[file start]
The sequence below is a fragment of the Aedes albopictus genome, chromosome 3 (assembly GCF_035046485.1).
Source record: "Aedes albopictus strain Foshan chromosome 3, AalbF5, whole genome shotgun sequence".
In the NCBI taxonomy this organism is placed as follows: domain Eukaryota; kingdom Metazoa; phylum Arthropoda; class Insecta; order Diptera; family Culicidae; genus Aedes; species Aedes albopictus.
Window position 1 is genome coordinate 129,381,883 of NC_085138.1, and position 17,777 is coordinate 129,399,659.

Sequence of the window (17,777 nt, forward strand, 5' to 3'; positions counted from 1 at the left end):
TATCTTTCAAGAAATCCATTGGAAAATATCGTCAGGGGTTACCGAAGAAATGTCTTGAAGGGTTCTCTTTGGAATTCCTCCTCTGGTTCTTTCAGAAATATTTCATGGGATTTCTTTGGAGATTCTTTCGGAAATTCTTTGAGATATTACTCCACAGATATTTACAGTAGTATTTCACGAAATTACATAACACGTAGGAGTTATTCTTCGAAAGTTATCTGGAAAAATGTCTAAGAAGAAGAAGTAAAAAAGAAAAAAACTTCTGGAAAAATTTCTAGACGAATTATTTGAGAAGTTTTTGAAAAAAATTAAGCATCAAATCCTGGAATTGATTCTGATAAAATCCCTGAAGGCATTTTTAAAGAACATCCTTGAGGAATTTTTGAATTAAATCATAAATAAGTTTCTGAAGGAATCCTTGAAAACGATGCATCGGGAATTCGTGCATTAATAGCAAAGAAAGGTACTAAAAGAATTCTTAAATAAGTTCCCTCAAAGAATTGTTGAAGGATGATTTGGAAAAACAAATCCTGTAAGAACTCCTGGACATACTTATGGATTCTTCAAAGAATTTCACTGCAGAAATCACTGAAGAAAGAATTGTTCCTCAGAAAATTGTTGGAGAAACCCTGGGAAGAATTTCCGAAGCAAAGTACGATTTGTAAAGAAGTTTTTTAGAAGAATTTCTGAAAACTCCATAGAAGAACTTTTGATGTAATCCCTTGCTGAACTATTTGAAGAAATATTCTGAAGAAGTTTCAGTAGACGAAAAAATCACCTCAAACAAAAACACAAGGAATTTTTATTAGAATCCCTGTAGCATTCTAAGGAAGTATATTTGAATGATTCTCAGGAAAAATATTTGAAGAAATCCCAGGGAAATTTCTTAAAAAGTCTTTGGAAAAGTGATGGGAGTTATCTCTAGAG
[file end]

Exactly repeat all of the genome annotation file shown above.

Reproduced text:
The sequence below is a fragment of the Aedes albopictus genome, chromosome 3 (assembly GCF_035046485.1).
Source record: "Aedes albopictus strain Foshan chromosome 3, AalbF5, whole genome shotgun sequence".
In the NCBI taxonomy this organism is placed as follows: domain Eukaryota; kingdom Metazoa; phylum Arthropoda; class Insecta; order Diptera; family Culicidae; genus Aedes; species Aedes albopictus.
Window position 1 is genome coordinate 129,381,883 of NC_085138.1, and position 17,777 is coordinate 129,399,659.

Sequence of the window (17,777 nt, forward strand, 5' to 3'; positions counted from 1 at the left end):
TATCTTTCAAGAAATCCATTGGAAAATATCGTCAGGGGTTACCGAAGAAATGTCTTGAAGGGTTCTCTTTGGAATTCCTCCTCTGGTTCTTTCAGAAATATTTCATGGGATTTCTTTGGAGATTCTTTCGGAAATTCTTTGAGATATTACTCCACAGATATTTACAGTAGTATTTCACGAAATTACATAACACGTAGGAGTTATTCTTCGAAAGTTATCTGGAAAAATGTCTAAGAAGAAGAAGTAAAAAAGAAAAAAACTTCTGGAAAAATTTCTAGACGAATTATTTGAGAAGTTTTTGAAAAAAATTAAGCATCAAATCCTGGAATTGATTCTGATAAAATCCCTGAAGGCATTTTTAAAGAACATCCTTGAGGAATTTTTGAATTAAATCATAAATAAGTTTCTGAAGGAATCCTTGAAAACGATGCATCGGGAATTCGTGCATTAATAGCAAAGAAAGGTACTAAAAGAATTCTTAAATAAGTTCCCTCAAAGAATTGTTGAAGGATGATTTGGAAAAACAAATCCTGTAAGAACTCCTGGACATACTTATGGATTCTTCAAAGAATTTCACTGCAGAAATCACTGAAGAAAGAATTGTTCCTCAGAAAATTGTTGGAGAAACCCTGGGAAGAATTTCCGAAGCAAAGTACGATTTGTAAAGAAGTTTTTTAGAAGAATTTCTGAAAACTCCATAGAAGAACTTTTGATGTAATCCCTTGCTGAACTATTTGAAGAAATATTCTGAAGAAGTTTCAGTAGACGAAAAAATCACCTCAAACAAAAACACAAGGAATTTTTATTAGAATCCCTGTAGCATTCTAAGGAAGTATATTTGAATGATTCTCAGGAAAAATATTTGAAGAAATCCCAGGGAAATTTCTTAAAAAGTCTTTGGAAAAGTGATGGGAGTTATCTCTAGAG